Mobile applications are becoming more important in the digital landscape and mobile projects explode. The mobile world is completely different from the web as I propose to share my experience to help you make the right choice when developing an application.
Currently, there are three ways to develop a mobile and / or tablet applications.
This is obviously the first solution that comes to mind. Native development is to develop with the tools / specific to each operating system languages.
• Objective C with Xcode IDE for iOS (You will need a Mac for dev and compile the app)
• Java with Eclipse for Android
• C # with Visual Studio for Windows Phone
The advantage of this method is that you will be able to benefit from the elements specific to each operating system for faster and cleaner development. We can even create their own components inheriting the properties of native components.
The development is fairly intuitive with dedicated IDE (XCode is one of the most pleasant development tool to use, it can not be said of the Eclipse solution …).
However there still has a downside. Android becoming increasingly used companies want to have an application that runs on Android and iOS AND it quickly becomes very problematic.
• 2 = 2 different platforms completions codes
• An increased development time
• Updates to painful days (since it is necessary to postpone the change between platforms)
The price of a native development so skyrockets when you want to have an application that runs on multiple systems. In addition we must add to this price problem, quite a learning time (1-2 months per language) which can be problematic for a freelancer (the time spent in training is not profitable)
For example if you want to create a table we use the following code
And the system will compile it in a tableView on iOS and Android. The advantage is multiple:
• 1 Code = multiple platforms
But all is not rosy. We quickly realized that the API elements that are available on both iOS and Android are not numerous. And even the common elements have a completely different behavior from one platform to another. For example, a tabGroup will have its tabs down on an iPhone app and Android app on top (over the rendering is horrible on android).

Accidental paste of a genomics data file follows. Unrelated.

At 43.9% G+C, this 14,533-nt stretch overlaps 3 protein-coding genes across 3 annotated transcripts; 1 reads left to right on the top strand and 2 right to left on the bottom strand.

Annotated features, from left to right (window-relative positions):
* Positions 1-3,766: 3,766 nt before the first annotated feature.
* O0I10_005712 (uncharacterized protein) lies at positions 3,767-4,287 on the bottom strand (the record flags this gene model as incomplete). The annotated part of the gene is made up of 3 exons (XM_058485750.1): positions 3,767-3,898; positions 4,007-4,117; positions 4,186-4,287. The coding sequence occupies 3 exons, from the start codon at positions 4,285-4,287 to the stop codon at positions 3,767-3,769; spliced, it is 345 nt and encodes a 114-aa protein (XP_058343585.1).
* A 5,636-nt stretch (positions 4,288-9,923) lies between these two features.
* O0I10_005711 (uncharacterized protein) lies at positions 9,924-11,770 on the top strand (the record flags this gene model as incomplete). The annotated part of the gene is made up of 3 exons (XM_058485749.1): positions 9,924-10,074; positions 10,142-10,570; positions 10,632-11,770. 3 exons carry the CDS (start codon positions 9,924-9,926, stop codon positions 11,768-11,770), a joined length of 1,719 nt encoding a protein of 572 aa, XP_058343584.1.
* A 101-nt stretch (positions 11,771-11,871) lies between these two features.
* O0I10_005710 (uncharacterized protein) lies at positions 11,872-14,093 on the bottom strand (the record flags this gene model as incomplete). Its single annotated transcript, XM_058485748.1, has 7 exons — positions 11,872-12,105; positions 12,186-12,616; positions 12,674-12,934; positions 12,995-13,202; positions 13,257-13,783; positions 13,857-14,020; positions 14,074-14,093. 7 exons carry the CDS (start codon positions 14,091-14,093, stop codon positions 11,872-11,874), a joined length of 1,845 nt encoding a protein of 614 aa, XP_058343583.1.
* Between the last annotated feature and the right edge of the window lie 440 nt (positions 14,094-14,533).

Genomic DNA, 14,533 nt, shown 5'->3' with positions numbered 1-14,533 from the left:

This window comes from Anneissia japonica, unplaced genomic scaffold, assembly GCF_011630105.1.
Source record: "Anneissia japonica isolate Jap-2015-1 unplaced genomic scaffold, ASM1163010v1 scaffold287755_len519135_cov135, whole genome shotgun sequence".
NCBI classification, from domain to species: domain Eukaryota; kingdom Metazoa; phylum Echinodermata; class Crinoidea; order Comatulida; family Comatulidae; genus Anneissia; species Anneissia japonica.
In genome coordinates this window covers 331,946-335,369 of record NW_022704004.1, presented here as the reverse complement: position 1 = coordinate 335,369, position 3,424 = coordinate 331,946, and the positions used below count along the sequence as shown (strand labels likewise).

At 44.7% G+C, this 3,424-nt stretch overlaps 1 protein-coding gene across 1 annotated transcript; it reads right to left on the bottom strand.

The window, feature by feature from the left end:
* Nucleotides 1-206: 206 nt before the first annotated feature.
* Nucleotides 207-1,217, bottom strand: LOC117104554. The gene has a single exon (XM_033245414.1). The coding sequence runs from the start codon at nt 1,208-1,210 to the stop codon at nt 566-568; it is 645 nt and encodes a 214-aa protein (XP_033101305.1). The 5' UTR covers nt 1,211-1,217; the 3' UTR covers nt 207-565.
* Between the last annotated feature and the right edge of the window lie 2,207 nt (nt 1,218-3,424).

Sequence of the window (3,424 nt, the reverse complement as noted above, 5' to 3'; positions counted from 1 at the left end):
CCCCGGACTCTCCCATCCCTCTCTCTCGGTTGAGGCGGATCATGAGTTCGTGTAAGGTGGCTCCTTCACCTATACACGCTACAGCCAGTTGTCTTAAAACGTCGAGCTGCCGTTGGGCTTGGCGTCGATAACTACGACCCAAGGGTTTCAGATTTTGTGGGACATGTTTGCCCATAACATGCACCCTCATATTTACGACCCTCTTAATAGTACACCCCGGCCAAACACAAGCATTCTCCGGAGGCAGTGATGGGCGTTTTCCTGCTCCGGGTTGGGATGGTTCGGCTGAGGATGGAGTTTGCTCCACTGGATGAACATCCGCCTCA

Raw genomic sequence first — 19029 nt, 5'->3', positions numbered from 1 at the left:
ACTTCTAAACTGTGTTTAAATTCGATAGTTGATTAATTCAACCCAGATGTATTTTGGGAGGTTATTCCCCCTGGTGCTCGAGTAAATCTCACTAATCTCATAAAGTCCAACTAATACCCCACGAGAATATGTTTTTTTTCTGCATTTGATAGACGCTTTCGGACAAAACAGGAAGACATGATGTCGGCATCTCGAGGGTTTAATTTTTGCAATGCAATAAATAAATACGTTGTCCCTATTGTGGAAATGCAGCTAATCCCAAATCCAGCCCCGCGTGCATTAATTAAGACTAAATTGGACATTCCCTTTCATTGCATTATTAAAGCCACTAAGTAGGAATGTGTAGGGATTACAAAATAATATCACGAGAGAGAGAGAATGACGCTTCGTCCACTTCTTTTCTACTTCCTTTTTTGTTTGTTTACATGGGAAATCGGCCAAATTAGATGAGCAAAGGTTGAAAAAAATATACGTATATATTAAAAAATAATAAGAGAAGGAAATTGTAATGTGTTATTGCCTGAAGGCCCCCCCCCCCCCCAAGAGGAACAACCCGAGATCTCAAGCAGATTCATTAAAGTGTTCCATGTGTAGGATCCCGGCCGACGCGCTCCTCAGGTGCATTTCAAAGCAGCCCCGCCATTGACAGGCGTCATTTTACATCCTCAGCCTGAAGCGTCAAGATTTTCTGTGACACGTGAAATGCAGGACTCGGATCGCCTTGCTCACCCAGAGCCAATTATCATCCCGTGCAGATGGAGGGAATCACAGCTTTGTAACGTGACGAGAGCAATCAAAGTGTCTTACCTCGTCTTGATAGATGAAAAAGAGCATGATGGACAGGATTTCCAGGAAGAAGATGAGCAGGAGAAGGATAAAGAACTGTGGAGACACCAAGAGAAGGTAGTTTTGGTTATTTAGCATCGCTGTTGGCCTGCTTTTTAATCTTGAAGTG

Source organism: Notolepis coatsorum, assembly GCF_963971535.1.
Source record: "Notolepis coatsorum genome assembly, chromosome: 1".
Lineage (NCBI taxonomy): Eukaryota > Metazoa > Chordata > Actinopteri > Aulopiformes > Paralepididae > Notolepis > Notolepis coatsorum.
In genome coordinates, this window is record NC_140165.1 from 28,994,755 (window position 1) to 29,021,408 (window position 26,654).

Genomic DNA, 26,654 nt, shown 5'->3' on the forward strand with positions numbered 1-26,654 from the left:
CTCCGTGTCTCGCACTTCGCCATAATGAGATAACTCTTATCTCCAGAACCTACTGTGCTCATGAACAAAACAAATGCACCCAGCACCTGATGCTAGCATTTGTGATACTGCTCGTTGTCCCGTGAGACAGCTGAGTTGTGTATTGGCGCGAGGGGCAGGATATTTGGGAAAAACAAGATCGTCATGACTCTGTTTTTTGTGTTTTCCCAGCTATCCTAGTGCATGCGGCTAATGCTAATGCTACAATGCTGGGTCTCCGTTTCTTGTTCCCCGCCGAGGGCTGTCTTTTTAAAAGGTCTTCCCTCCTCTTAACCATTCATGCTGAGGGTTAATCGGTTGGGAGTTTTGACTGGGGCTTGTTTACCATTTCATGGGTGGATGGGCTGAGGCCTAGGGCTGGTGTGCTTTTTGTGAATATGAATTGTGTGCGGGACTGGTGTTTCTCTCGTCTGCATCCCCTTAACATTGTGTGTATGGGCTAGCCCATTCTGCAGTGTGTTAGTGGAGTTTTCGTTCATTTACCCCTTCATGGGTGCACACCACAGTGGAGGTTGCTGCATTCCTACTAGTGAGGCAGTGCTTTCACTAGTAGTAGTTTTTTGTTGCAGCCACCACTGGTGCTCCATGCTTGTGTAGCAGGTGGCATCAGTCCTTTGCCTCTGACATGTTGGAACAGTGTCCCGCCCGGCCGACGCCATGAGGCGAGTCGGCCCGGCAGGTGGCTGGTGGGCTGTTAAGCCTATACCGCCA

The other problem is the rather limited customization of native elements. One has only to see the hundreds of people trying to put a forum for understanding the tabs extended to the problem.
I think this solution, while interesting theory turns out to be unusable in the case of an app with a slightly different format than the native format.
“HTML An app that’s not really an application!” – The guy in the background
// For example if we want to take a picture with the phone app with PhoneGap // More info on the doc: http://docs.phonegap.com/en/2.9.0/index.html navigator. device.capture.captureImage (…)
However, even if our app is coded in HTML there are some parameters to consider:
• The phone does not have the same flow as a computer, be careful when loading remote content
• The cross domain AJAX is forbidden, you will be limited to calls JSONP
Which solution to choose?
I tested 3 solutions mentioned in the development of several applications and I came to the following conclusion.
If you want to develop a specific application for an operating system can be incessant to form in the required language and develop using the tools specific to the chosen system. Beware though if like me you were raised with web languages. Mobile development software development is close, you will discover the joys of Compilation and Memory Management
HTML development is in my opinion the most viable choice in general. It allows to develop an application that operates quickly and quite the same way between the different platform. Be careful though to mobiles (super slow flow, an i frame on iOS is not scrollable, we can not cross domain Ajax, fixed position to forget …). Regarding the compilation you can use either Phone Gap or Titanium (Phone Gap even offering a compilation cloud, sending your html => it returns the app you compiled).
Finally, the hybrid development is in my opinion not very interesting as, despite an interesting promise, you get faster with the same disadvantages that a native app: A code, platform and time off putting compilations during the debug phase.